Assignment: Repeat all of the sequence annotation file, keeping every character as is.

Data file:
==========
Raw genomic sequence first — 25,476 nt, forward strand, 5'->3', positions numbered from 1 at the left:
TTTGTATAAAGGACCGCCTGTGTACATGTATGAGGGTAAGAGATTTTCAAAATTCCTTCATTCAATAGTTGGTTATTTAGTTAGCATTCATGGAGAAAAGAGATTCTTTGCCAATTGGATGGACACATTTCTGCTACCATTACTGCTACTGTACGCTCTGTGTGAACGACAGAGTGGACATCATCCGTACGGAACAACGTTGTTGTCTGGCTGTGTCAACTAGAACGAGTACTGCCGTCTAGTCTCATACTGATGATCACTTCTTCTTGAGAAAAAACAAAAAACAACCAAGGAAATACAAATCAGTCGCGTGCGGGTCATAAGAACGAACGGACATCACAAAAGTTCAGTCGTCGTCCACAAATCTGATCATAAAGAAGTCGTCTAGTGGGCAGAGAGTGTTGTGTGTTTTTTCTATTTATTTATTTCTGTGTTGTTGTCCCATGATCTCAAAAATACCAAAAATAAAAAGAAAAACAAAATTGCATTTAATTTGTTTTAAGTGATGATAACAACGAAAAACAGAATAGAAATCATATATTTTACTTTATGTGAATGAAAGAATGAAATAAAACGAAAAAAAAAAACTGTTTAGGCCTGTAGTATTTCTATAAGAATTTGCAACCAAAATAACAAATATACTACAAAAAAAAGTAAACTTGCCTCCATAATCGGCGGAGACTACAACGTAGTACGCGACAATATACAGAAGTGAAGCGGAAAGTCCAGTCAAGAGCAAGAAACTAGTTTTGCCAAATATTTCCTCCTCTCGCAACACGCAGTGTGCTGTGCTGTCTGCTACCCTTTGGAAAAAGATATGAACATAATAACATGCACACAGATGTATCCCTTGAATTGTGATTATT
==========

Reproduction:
Raw genomic sequence first — 25,476 nt, forward strand, 5'->3', positions numbered from 1 at the left:
TTTGTATAAAGGACCGCCTGTGTACATGTATGAGGGTAAGAGATTTTCAAAATTCCTTCATTCAATAGTTGGTTATTTAGTTAGCATTCATGGAGAAAAGAGATTCTTTGCCAATTGGATGGACACATTTCTGCTACCATTACTGCTACTGTACGCTCTGTGTGAACGACAGAGTGGACATCATCCGTACGGAACAACGTTGTTGTCTGGCTGTGTCAACTAGAACGAGTACTGCCGTCTAGTCTCATACTGATGATCACTTCTTCTTGAGAAAAAACAAAAAACAACCAAGGAAATACAAATCAGTCGCGTGCGGGTCATAAGAACGAACGGACATCACAAAAGTTCAGTCGTCGTCCACAAATCTGATCATAAAGAAGTCGTCTAGTGGGCAGAGAGTGTTGTGTGTTTTTTCTATTTATTTATTTCTGTGTTGTTGTCCCATGATCTCAAAAATACCAAAAATAAAAAGAAAAACAAAATTGCATTTAATTTGTTTTAAGTGATGATAACAACGAAAAACAGAATAGAAATCATATATTTTACTTTATGTGAATGAAAGAATGAAATAAAACGAAAAAAAAAAACTGTTTAGGCCTGTAGTATTTCTATAAGAATTTGCAACCAAAATAACAAATATACTACAAAAAAAAGTAAACTTGCCTCCATAATCGGCGGAGACTACAACGTAGTACGCGACAATATACAGAAGTGAAGCGGAAAGTCCAGTCAAGAGCAAGAAACTAGTTTTGCCAAATATTTCCTCCTCTCGCAACACGCAGTGTGCTGTGCTGTCTGCTACCCTTTGGAAAAAGATATGAACATAATAACATGCACACAGATGTATCCCTTGAATTGTGATTATT